Many people use Linux because of its higher level of security, and it’s true that a Linux-based operating system is generally more secure than Windows and Mac, for several reasons. First of all, Linux is not nearly as popular as the Mac or Windows, which means that fewer coders go through the trouble of programming malware that works on this operating system; Windows and Mac users are more often their targets. And second, when using Linux the user generally has rather limited privileges unless they elevate them manually (in order to be able to install software, for example), which means that even in the event that malware does get on your PC, it won’t be as powerful or as “privileged” as on a Windows PC logged into an Administrator account with full privileges.
However, that’s not to say that you’re entirely safe from malware just because you use Linux. You should still be careful about the websites you browse, preferably through a VPN and set your operating system up with some kind of third party antivirus protection. In this article, we’re going to present to you the best antivirus software that you can find for Linux, in our personal opinion, so you can secure your PC and stop worrying about malware doing damage to your system.
One of the most popular anti-virus apps for Windows has an equally good counterpart that you can use on Linux-based operating systems. Sadly, AVG for Linux does not have a graphic user interface, so you’re going to have to know your way around the terminal a bit in order to use it effectively. On the plus side, this means that AVG for Linux is very lightweight and won’t impact your performance at all.
BitDefender is downloadable directly from the Linux repository, but unlike AVG it features a nice GUI version (in addition to a command-line version if you like that sort of thing) that makes using BitDefender a breeze. If you want a solid antivirus that will offer state-of-the-art protection to your PC, be sure to check out BitDefender.
3. Comodo Antivirus
Comodo is a powerful, free firewall application that you can use to ward off Internet-based malware from your Linux operating system. Comodo is excellent at detecting and quarantining various types of cyber attacks such as phishing, trojan horses and so on.
Sophos features a heuristic-based detection system and real-time scanning, and is capable of removing malware written for Android, Windows and even Mac, in addition to Linux. Not only does this protect your own machine from any imminent malware threat, it also makes sure that other computers won’t get infected by dormant virus applications that don’t work on your system, but may work on theirs.
5. Rootkit Hunter
If you have a rootkit problem and want to get rid of it, this nifty little open-source application is what you need. It’s command-line only unfortunately but it’s really not that hard to learn, and it’s as lightweight as they get. Rootkit Hunter uses SHA-1 hash comparison to hunt down malware, and includes a portable version that you can use on any Linux PC without installing it.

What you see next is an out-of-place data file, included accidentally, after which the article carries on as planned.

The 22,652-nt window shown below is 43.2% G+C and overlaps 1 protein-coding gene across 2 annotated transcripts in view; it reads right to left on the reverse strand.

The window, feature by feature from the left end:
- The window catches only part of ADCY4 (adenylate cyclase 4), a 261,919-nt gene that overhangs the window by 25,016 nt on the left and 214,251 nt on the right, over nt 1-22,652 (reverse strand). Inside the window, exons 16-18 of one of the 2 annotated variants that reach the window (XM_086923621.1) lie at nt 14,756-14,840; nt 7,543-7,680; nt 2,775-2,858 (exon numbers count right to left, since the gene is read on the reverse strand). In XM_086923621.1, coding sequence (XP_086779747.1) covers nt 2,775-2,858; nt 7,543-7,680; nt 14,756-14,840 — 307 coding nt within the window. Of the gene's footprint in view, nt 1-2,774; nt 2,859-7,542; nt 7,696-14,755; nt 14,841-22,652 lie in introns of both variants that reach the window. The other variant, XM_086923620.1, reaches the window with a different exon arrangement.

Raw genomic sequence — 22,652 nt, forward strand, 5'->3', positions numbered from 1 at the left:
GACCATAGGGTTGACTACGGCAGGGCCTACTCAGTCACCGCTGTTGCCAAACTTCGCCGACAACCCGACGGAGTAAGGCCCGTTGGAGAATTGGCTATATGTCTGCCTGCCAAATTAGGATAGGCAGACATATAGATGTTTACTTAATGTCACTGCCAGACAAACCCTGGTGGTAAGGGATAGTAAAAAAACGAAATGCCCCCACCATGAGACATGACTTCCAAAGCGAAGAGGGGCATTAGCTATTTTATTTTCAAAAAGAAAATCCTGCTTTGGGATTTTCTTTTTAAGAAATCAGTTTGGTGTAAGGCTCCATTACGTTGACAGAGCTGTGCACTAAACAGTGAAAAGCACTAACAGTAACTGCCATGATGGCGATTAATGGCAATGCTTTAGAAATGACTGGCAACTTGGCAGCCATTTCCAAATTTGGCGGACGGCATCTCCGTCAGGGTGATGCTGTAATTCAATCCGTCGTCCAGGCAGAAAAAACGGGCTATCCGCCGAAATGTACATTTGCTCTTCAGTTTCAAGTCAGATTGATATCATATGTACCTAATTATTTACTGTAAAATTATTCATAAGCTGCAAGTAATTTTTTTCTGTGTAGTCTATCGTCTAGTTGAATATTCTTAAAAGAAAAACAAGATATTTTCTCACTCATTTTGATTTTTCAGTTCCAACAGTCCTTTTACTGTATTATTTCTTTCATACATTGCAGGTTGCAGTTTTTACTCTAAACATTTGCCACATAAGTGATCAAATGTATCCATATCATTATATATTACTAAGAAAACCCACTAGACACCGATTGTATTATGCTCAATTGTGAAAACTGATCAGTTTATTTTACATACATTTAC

6. ESET Antivirus
ESET is a paid antivirus solution for malware on Linux machine that features proactive malware detection and very low resource use, so you won’t even notice is running in the background. The onboard GUI is sleek, easy to use and intuitive, but powerful enough so you can customize the software to your needs.
7. F-PROT Antivirus
F-PROT antivirus comes in a free home version and an enterprise one for commercial use. A powerful and lightweight anti-virus application for Linux that detects various types of malware such as Trojans, boot sector viruses and so on.
One of the most popular free anti-virus programs on the market today. Avast features a solid, easy to use GUI so you don’t have to fiddle around with terminal commands, and has a variety of additional features such as real-time protection, an anti-rootkit shield and even e-mail protection.
An open source, commandline-based anti-virus solution for Linux that features a minimalistic GUI for scanning purposes only. You can download the ClamAV package directly from the Linux repository by typing “$sudo apt-get- install clamav clamtk” into the terminal.
Another powerful anti-rootkit checker for Linux-based operating systems that sadly is only controllable via a commandline interface. On the plus side, though, this software is usable from a live CD, so in case that your system is too far gone to actually boot up, you can use it with a live version of Linux in order to exterminate the virus infection without actually having to start your system.
Thomas Milva is 28 and has been in an Information Security Analyst for over four years. He loves his job, but he also loves spending his time in nature, because he’s working from home, which sometimes means not getting enough fresh air. He also regularly writes for wefollowtech.com, where he often comments on the latest web trends in his articles. Thomas currently lives in Baton Rouge with his dog, two fish and his girlfriend.